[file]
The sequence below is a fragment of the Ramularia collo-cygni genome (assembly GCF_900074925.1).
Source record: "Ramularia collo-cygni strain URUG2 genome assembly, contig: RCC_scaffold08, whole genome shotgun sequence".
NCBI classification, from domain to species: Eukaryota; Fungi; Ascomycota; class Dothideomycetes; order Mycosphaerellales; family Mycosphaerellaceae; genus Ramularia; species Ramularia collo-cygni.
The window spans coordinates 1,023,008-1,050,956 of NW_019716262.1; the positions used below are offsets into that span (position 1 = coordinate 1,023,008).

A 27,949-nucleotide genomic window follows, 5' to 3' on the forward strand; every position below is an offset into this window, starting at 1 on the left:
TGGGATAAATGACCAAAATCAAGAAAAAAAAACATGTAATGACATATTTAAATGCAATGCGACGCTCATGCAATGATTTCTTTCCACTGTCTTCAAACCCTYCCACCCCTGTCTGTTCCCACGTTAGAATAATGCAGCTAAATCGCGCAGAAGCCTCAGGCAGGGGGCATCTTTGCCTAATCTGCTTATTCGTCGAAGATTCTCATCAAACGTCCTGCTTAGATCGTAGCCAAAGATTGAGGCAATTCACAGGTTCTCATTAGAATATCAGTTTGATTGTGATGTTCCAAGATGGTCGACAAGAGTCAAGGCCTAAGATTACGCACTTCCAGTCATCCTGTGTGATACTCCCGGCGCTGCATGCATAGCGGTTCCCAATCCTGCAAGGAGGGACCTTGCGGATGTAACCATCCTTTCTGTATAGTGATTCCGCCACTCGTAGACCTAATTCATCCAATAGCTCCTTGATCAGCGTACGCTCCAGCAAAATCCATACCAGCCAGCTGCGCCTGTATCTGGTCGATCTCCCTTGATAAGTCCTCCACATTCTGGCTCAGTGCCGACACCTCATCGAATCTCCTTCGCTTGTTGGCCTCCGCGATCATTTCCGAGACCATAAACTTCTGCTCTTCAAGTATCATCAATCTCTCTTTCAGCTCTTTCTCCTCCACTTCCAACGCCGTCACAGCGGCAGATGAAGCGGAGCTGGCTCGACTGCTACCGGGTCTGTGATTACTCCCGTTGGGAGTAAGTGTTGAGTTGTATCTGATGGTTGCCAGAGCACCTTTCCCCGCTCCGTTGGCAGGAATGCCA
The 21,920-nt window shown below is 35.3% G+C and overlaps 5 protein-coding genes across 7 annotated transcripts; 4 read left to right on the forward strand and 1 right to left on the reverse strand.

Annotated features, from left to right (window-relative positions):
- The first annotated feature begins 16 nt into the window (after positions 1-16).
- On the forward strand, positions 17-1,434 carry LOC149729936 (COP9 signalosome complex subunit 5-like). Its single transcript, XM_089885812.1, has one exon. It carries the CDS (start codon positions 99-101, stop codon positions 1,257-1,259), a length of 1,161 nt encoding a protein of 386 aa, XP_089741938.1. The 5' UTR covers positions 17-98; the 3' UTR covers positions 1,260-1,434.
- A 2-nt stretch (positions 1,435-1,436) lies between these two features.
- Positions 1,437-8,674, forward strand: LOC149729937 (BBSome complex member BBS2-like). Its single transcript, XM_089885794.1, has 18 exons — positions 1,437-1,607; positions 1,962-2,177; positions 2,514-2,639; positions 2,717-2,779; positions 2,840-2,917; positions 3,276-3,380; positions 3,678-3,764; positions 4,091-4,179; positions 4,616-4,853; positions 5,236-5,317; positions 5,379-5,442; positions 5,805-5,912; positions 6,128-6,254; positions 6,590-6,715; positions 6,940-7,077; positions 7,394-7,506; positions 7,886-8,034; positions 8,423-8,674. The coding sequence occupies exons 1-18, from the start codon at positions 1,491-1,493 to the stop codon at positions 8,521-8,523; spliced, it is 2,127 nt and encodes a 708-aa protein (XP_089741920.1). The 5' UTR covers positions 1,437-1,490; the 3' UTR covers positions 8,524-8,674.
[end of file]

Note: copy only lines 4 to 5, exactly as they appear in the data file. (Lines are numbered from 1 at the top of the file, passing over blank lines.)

The window spans coordinates 1,023,008-1,050,956 of NW_019716262.1; the positions used below are offsets into that span (position 1 = coordinate 1,023,008).

A 27,949-nucleotide genomic window follows, 5' to 3' on the forward strand; every position below is an offset into this window, starting at 1 on the left: